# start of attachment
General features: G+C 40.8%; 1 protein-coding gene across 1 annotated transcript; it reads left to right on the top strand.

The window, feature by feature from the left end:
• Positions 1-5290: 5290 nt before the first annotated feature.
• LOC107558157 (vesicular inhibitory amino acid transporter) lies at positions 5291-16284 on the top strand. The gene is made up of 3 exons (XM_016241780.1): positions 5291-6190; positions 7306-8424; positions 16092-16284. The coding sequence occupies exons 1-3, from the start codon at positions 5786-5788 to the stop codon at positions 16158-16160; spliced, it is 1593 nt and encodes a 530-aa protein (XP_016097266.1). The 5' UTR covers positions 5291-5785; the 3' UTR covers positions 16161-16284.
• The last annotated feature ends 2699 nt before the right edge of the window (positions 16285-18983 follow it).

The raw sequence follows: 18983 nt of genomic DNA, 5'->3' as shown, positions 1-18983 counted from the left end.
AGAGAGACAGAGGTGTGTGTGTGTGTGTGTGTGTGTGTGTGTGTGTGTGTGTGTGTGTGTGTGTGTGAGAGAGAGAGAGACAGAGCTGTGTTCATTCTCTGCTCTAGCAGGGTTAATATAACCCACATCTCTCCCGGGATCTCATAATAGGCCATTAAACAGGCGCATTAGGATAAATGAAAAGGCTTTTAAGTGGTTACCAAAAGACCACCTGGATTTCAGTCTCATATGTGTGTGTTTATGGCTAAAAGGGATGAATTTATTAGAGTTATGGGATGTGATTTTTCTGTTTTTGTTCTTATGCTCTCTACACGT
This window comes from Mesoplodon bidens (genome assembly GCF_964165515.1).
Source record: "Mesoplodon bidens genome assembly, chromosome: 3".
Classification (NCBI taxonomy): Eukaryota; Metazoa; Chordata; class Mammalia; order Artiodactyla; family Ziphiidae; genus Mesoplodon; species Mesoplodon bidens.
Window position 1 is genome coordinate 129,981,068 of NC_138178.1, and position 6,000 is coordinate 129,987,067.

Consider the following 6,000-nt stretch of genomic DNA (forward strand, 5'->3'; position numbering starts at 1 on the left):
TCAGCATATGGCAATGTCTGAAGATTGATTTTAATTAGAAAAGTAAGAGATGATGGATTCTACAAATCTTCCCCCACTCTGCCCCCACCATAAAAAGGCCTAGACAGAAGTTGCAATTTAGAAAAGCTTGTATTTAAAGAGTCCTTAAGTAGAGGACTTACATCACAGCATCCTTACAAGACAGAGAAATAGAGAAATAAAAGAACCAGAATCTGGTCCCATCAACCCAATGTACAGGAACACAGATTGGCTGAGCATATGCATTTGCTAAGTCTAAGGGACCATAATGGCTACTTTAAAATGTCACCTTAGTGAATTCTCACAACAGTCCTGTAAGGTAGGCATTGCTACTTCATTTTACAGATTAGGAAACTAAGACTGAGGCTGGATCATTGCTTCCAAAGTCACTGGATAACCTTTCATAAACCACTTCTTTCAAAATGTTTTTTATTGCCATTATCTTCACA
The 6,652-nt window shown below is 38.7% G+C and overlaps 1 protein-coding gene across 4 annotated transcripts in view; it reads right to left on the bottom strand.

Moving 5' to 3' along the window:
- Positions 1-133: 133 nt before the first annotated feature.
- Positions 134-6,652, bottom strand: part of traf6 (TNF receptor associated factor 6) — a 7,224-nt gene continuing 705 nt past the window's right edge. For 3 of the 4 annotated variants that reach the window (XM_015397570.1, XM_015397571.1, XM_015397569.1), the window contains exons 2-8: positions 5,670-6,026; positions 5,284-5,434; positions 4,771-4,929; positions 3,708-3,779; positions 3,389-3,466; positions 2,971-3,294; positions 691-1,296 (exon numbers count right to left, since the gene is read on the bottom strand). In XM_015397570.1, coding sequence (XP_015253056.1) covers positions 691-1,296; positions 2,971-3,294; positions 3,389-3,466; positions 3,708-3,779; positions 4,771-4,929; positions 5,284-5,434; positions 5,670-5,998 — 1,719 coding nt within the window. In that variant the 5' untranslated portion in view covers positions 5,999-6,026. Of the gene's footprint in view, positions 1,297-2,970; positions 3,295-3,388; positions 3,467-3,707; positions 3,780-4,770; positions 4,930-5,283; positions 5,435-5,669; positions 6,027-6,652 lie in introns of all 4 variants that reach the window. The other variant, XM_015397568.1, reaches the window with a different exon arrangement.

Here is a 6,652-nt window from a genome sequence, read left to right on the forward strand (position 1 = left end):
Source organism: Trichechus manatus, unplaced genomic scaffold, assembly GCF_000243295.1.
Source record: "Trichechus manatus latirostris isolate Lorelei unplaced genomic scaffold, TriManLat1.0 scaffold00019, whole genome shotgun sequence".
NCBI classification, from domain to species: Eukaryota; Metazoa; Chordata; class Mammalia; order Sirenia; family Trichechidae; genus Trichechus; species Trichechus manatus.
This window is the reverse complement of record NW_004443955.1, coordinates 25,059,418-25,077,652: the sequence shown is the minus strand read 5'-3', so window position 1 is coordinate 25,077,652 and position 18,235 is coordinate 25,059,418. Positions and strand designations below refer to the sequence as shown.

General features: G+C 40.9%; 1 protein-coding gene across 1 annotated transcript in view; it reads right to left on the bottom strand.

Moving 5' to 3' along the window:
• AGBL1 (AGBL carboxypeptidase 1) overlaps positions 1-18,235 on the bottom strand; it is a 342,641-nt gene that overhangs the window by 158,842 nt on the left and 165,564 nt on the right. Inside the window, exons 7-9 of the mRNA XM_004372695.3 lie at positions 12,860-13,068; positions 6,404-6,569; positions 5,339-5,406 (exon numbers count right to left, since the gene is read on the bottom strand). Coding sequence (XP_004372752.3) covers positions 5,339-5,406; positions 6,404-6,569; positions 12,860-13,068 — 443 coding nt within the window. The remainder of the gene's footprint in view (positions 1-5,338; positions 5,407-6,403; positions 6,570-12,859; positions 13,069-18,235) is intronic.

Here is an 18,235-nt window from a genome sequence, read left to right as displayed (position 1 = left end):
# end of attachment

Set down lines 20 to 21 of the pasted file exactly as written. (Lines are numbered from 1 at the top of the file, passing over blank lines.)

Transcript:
Source record: "Trichechus manatus latirostris isolate Lorelei unplaced genomic scaffold, TriManLat1.0 scaffold00019, whole genome shotgun sequence".
NCBI classification, from domain to species: Eukaryota; Metazoa; Chordata; class Mammalia; order Sirenia; family Trichechidae; genus Trichechus; species Trichechus manatus.